Freddy Garcia of the New York Yankees pitches against the...

Freddy Garcia of the New York Yankees pitches against the Baltimore Orioles at Yankee Stadium. (July 31, 2011) Credit: Jim McIsaac

TAMPA, Fla. -- The trade of A.J. Burnett alters the math of the rotation but doesn't change the primary Yankees story line as pitchers and catchers report Sunday.

Too many starters, not enough spots.

Which concerns general manager Brian Cashman not in the least.

"It's only a surplus when everyone is up and running and pitching well in the season," Cashman said by phone Saturday.

In other words, a lot can happen between now and when the season opens in St. Petersburg at Tropicana Field.

And even more after the season starts.

"Look at this time last year," Cashman said. "The Red Sox had more pitching depth than anyone. And by September, they couldn't find guys to start. That contributed to their collapse more than anything."

Once the Burnett deal with the Pirates becomes official -- after Burnett passes his physical Sunday and commissioner Bud Selig gives his approval, likely by Monday afternoon -- the Yankees will be left with six starters for five rotation spots.

But realistically, CC Sabathia, Ivan Nova, Michael Pineda and Hiroki Kuroda, who threw Saturday morning at the Yankees' spring training facility, are all but locks for spots 1-4. That leaves Freddy Garcia, 12-8 with a 3.62 ERA last season, and Phil Hughes, 5-5 with a 5.79 ERA last year, to battle it out for the fifth spot.

That's how it looks on paper, anyway.

"I don't think you should ever be comfortable," Cashman said. "You're going to go north with 12 guys , but you're going to need somewhere in the 20s, between starters and relievers, throughout the season."

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As pitching coach Larry Rothschild said: "I like to get all the pitching I can; I'm not too shy about that. You understand when you don't because the organization has to make decisions, and [dealing away Jesus] Montero I'm sure wasn't that easy to pull the trigger on. But it's hard to find good quality starting pitching and I think when you get a chance [to get it], you have to take that opportunity. But from my point of view as a pitching coach, obviously, I like all the arms we can get."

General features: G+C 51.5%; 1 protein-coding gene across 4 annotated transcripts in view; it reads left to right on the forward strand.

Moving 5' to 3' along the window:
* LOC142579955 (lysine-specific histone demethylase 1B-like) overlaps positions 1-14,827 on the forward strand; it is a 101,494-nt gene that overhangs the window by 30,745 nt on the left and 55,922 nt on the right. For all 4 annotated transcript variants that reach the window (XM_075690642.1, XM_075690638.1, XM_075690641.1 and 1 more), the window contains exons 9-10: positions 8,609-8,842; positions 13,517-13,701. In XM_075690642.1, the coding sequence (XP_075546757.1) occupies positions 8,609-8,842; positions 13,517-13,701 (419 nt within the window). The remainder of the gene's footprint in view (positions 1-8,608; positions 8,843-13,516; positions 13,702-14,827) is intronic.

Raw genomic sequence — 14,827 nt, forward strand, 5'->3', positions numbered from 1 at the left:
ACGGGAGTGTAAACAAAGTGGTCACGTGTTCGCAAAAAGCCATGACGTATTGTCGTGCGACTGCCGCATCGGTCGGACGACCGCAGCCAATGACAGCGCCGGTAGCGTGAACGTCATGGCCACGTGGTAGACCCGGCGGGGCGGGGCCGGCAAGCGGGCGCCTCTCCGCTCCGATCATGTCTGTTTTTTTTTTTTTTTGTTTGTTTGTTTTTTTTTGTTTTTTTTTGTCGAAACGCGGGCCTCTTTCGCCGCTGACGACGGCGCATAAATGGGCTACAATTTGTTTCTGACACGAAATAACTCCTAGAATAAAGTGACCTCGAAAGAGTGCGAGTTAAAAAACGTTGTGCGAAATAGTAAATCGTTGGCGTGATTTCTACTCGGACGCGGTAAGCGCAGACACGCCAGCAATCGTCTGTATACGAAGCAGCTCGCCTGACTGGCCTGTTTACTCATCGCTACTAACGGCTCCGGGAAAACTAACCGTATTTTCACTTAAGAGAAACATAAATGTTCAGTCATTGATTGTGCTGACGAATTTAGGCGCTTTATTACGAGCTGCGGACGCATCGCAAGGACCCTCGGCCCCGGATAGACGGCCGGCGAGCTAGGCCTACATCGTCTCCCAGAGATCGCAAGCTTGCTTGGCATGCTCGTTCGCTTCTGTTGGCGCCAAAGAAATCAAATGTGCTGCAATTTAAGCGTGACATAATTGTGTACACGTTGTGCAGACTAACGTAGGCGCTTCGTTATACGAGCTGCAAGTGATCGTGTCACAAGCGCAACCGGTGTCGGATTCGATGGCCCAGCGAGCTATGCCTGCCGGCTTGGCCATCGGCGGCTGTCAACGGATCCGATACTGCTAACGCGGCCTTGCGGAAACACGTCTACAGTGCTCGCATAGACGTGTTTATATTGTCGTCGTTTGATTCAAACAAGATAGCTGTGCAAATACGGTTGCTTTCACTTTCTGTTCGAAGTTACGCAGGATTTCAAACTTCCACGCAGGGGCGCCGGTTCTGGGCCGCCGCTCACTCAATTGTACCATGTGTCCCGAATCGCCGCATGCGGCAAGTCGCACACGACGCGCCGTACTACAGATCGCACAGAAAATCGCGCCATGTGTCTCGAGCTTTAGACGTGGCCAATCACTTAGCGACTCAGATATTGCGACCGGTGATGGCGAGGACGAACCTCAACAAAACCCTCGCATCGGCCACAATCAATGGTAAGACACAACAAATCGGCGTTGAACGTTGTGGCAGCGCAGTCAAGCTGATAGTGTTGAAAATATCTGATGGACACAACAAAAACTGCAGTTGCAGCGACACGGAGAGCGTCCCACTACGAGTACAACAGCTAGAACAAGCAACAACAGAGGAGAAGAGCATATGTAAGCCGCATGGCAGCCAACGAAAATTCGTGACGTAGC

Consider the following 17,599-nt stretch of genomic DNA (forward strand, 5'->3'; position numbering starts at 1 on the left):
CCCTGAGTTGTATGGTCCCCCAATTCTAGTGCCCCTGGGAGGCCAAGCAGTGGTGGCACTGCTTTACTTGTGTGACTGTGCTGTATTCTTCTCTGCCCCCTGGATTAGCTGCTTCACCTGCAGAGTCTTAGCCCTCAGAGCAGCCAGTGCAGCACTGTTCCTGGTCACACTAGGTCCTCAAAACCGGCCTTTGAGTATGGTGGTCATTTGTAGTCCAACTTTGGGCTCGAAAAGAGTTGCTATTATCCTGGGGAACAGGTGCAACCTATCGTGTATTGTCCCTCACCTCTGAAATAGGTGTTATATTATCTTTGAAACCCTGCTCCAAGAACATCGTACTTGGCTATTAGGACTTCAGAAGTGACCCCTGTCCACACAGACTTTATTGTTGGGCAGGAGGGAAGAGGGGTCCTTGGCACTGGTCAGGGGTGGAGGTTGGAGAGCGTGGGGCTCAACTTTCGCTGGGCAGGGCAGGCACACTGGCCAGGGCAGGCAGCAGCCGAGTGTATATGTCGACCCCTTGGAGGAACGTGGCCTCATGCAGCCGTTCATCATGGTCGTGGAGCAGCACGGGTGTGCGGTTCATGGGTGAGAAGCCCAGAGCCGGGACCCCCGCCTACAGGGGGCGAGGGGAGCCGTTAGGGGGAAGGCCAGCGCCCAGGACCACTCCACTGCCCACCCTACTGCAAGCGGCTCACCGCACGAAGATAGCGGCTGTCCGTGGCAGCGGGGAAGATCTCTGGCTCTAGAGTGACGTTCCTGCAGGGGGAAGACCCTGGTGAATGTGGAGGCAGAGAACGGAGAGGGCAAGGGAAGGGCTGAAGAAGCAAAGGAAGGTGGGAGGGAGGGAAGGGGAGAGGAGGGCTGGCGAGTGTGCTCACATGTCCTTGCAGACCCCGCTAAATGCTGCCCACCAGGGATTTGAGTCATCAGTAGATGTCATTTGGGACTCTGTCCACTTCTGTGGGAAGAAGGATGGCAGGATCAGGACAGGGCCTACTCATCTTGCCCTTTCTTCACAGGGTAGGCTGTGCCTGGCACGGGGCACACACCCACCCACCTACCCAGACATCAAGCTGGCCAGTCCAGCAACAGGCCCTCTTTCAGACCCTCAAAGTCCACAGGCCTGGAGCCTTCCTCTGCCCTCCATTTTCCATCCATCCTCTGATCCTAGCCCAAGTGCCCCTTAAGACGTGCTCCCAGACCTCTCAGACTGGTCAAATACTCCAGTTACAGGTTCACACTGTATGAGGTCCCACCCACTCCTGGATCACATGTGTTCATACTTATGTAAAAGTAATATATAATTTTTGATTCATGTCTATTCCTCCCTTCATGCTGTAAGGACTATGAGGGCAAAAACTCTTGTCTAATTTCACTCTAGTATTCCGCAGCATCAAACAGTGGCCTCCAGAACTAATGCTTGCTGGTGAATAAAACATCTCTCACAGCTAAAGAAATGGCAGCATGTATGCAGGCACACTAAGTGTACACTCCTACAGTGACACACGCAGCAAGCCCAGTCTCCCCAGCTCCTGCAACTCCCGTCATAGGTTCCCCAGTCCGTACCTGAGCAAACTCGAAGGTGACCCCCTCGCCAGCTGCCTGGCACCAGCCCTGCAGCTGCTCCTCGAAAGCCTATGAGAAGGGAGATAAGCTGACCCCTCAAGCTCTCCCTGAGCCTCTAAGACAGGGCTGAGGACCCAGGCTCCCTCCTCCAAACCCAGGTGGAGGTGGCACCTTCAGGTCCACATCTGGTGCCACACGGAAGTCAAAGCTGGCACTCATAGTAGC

Hughes' right arm will get as much attention as anyone else's, right or left, in camp. The 25-year-old has been throwing at the minor-league complex for a couple of weeks. He showed up with a leaner physique, the result of offseason work -- mostly paid for by the Yankees -- at Athletes Performance Institute near his home in California.

"I replaced some weight with some muscle," said Hughes, who said he now weighs 240. "I didn't lose like 40 pounds or anything'' -- word around the complex is that he dropped 20 -- "but I feel a lot better and hopefully it will pay off."

Hughes spent some time last February in the Yankees' "fat camp," the team phrase for players who need to shed weight in spring training. Though neither Hughes nor anyone publicly suggested that caused his rough 2011, the pitcher and the organization didn't leave anything to chance.

"He didn't come in grossly out of shape, but he came in out of shape,'' Cashman said, "so it's easy to accept that as a contributing factor [to his 2011], but in reality, I don't know. But the focus was let's not show up like last year. He's in shape going into spring, and if that was the problem last year, it won't be this year."

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